Hunterdon County Nonprofit Hosts NJ’s ‘Original’ Turkey Trot

The Center for Educational Advancement (CEA), which assists students and adults with disabilities, will hold its 30th annual 5K fundraiser this Thanksgiving.

The CEA’s Turkey Trot, held on Thanksgiving Day, is the Flemington organization’s biggest fundraiser. Photo courtesy of the CEA

The Center for Educational Advancement (CEA) hosts what it calls New Jersey’s “original” Turkey Trot—a claim that its president and CEO Michael Skoczek says has never been disputed.

The CEA has been facilitating career pathways and community employment for students and adults with various disabilities since 1970. Its 30th annual run/walk, a joint effort with Flemington’s Johanna Foods, takes place on Thanksgiving Day, November 24. The 5K run or two-mile walk begins at 71 Main Street in Flemington—there’s also a virtual option—and raises money for the CEA through sponsors, donations and registration fees. (Registration ends at 11:59 pm on November 23.)

The season of giving begins in November, and the CEA is hoping the holiday spirit and one of its premier fundraisers proves fruitful for the Hunterdon County not-for-profit.

The organization’s training and coaching programs, employment and evaluation services, and CEA School, located at South Hunterdon Regional High School, have helped roughly 230 people across Hunterdon, Somerset and Middlesex counties over the past year. For Skoczek, the chance to assist people with disabilities doubles as an opportunity to help local communities discover an untapped workforce that may otherwise be wrongly overlooked.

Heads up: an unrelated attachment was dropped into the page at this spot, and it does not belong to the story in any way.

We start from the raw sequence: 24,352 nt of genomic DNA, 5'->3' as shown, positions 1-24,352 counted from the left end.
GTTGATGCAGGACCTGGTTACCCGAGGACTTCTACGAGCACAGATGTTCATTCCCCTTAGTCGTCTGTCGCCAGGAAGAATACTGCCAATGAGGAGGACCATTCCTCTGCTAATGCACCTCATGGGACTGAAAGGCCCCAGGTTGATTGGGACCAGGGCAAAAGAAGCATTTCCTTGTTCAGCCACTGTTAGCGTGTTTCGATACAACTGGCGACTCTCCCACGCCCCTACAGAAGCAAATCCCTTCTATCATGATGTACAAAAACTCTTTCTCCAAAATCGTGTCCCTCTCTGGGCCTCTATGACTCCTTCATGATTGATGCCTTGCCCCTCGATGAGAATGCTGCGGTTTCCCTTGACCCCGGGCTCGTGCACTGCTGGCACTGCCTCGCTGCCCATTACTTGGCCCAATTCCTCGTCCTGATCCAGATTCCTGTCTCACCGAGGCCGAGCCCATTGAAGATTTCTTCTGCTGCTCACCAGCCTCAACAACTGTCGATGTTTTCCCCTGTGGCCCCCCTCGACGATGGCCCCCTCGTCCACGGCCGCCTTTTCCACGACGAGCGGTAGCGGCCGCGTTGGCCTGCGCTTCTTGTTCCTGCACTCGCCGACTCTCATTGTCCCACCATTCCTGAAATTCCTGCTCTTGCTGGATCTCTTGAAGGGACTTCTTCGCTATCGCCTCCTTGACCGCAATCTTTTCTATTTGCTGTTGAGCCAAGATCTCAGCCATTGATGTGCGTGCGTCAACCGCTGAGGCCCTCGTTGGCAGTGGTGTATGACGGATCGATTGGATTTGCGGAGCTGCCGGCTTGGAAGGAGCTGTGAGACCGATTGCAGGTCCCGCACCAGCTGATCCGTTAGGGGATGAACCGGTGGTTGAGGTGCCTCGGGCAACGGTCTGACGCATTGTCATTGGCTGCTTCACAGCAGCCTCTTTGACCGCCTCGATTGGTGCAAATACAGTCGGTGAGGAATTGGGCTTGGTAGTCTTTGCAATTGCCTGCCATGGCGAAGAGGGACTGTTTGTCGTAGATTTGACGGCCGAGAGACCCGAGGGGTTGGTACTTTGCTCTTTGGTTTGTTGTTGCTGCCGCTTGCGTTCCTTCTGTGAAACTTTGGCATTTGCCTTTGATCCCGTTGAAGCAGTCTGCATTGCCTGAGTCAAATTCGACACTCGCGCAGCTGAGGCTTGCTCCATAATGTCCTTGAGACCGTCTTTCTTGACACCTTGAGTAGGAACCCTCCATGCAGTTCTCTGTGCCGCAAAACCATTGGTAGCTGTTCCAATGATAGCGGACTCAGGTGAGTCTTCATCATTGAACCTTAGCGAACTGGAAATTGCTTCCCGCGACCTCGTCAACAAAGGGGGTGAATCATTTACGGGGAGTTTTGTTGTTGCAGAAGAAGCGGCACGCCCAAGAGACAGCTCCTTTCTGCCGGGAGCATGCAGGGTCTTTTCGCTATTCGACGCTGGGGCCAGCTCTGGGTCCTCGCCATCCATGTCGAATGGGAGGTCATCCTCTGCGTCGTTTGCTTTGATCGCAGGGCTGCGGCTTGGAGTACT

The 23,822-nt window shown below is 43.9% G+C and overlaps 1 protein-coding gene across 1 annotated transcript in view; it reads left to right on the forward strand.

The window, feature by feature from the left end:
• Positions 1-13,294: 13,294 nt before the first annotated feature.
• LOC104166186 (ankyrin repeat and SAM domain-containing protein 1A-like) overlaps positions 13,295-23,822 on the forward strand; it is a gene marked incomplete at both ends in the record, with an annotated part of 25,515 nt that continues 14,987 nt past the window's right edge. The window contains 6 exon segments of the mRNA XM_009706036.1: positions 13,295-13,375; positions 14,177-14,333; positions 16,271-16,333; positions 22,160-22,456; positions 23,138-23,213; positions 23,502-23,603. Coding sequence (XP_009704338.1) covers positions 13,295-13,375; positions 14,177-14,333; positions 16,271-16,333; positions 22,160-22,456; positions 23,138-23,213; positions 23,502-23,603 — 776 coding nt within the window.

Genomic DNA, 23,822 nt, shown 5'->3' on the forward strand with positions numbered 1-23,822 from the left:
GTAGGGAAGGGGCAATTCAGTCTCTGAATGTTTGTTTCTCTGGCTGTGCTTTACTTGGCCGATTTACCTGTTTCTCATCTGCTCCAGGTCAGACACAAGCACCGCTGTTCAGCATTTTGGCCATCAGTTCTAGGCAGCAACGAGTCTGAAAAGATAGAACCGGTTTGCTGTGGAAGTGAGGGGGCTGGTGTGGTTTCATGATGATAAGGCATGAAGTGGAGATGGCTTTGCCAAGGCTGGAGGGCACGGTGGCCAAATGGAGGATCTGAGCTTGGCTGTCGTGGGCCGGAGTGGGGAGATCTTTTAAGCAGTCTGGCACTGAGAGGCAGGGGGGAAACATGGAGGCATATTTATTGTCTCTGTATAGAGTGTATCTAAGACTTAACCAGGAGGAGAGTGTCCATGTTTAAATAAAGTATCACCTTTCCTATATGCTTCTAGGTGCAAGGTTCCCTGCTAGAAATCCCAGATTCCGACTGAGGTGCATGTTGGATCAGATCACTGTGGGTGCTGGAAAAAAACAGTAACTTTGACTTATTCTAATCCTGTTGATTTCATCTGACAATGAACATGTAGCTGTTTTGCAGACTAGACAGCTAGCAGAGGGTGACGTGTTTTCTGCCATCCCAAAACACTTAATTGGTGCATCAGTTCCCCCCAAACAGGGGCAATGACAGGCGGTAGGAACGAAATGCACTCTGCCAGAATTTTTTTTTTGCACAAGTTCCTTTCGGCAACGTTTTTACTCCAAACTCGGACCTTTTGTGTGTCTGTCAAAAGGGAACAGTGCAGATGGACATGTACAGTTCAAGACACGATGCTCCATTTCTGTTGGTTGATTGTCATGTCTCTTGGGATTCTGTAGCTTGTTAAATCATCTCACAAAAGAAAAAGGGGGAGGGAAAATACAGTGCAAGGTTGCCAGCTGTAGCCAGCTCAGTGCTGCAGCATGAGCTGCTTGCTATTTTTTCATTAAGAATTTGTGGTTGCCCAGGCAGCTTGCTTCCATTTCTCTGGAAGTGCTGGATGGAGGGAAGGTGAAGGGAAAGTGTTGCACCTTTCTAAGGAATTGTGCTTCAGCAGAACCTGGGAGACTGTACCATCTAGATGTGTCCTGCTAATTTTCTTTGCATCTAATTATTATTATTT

“There’s a wealth of talent out there,” he says. “Sometimes it just needs a bit more help or push, or the right approach to develop it, understand it or even see it.”

The CEA’s approach is tailored to the individual. While earlier grades of the CEA’s high-school level school focus on academics, latter stages through age 21 concentrate on students’ “transition to adulthood.” The CEA School can prepare students for higher education or job training.

The CEA’s training programs let participants experience different jobs so they can discover their interests and skills. Graduates have secured work in various industries, including food service and customer service, entertainment, retail, construction and commercial packaging. (CEA also operates a re-packaging facility that generates revenue and provides additional employment opportunities.)

“There is no one track,” says Elizabeth Bracco, who handles the CEA’s fundraising and development. “It depends on the individual’s need. Some people might try out different jobs and different geographic areas.”

As for the Turkey Trot, Skoczek says the holiday tradition is a major tourist attraction for Hunterdon County. He expects at least 4,000 people this year and hopes the event nets $130,000, which will go directly toward coaches for the CEA’s training programs.

Skoczek adds that fundraising and “donations are so important” to the CEA, as they “help more people find more work in more places so they can be part of their communities.”

The CEA’s mission is to facilitate career pathways and community employment for students and adults with disabilities. The organization welcomes sponsors, donations and volunteers. For more information, visit

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